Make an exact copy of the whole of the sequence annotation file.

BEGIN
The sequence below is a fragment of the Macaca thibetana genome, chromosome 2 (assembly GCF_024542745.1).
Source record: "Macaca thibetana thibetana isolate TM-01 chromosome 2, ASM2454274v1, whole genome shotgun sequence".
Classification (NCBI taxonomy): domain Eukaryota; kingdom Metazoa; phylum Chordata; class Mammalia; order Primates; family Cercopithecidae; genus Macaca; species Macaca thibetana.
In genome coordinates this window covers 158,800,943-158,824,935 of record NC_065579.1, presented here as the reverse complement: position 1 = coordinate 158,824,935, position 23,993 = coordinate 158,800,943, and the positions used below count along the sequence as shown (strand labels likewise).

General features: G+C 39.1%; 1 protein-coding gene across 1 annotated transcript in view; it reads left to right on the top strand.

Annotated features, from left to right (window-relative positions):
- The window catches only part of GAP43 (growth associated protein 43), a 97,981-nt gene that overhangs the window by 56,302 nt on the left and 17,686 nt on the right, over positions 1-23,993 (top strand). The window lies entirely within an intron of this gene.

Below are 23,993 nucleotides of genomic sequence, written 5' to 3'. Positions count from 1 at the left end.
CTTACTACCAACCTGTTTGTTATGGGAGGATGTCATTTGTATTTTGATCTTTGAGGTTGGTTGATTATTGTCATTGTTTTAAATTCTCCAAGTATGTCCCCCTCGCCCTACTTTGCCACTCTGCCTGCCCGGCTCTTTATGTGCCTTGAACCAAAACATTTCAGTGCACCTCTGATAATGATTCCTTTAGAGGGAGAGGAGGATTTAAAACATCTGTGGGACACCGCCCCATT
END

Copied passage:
The sequence below is a fragment of the Macaca thibetana genome, chromosome 2 (assembly GCF_024542745.1).
Source record: "Macaca thibetana thibetana isolate TM-01 chromosome 2, ASM2454274v1, whole genome shotgun sequence".
Classification (NCBI taxonomy): domain Eukaryota; kingdom Metazoa; phylum Chordata; class Mammalia; order Primates; family Cercopithecidae; genus Macaca; species Macaca thibetana.
In genome coordinates this window covers 158,800,943-158,824,935 of record NC_065579.1, presented here as the reverse complement: position 1 = coordinate 158,824,935, position 23,993 = coordinate 158,800,943, and the positions used below count along the sequence as shown (strand labels likewise).

General features: G+C 39.1%; 1 protein-coding gene across 1 annotated transcript in view; it reads left to right on the top strand.

Annotated features, from left to right (window-relative positions):
- The window catches only part of GAP43 (growth associated protein 43), a 97,981-nt gene that overhangs the window by 56,302 nt on the left and 17,686 nt on the right, over positions 1-23,993 (top strand). The window lies entirely within an intron of this gene.

Below are 23,993 nucleotides of genomic sequence, written 5' to 3'. Positions count from 1 at the left end.
CTTACTACCAACCTGTTTGTTATGGGAGGATGTCATTTGTATTTTGATCTTTGAGGTTGGTTGATTATTGTCATTGTTTTAAATTCTCCAAGTATGTCCCCCTCGCCCTACTTTGCCACTCTGCCTGCCCGGCTCTTTATGTGCCTTGAACCAAAACATTTCAGTGCACCTCTGATAATGATTCCTTTAGAGGGAGAGGAGGATTTAAAACATCTGTGGGACACCGCCCCATT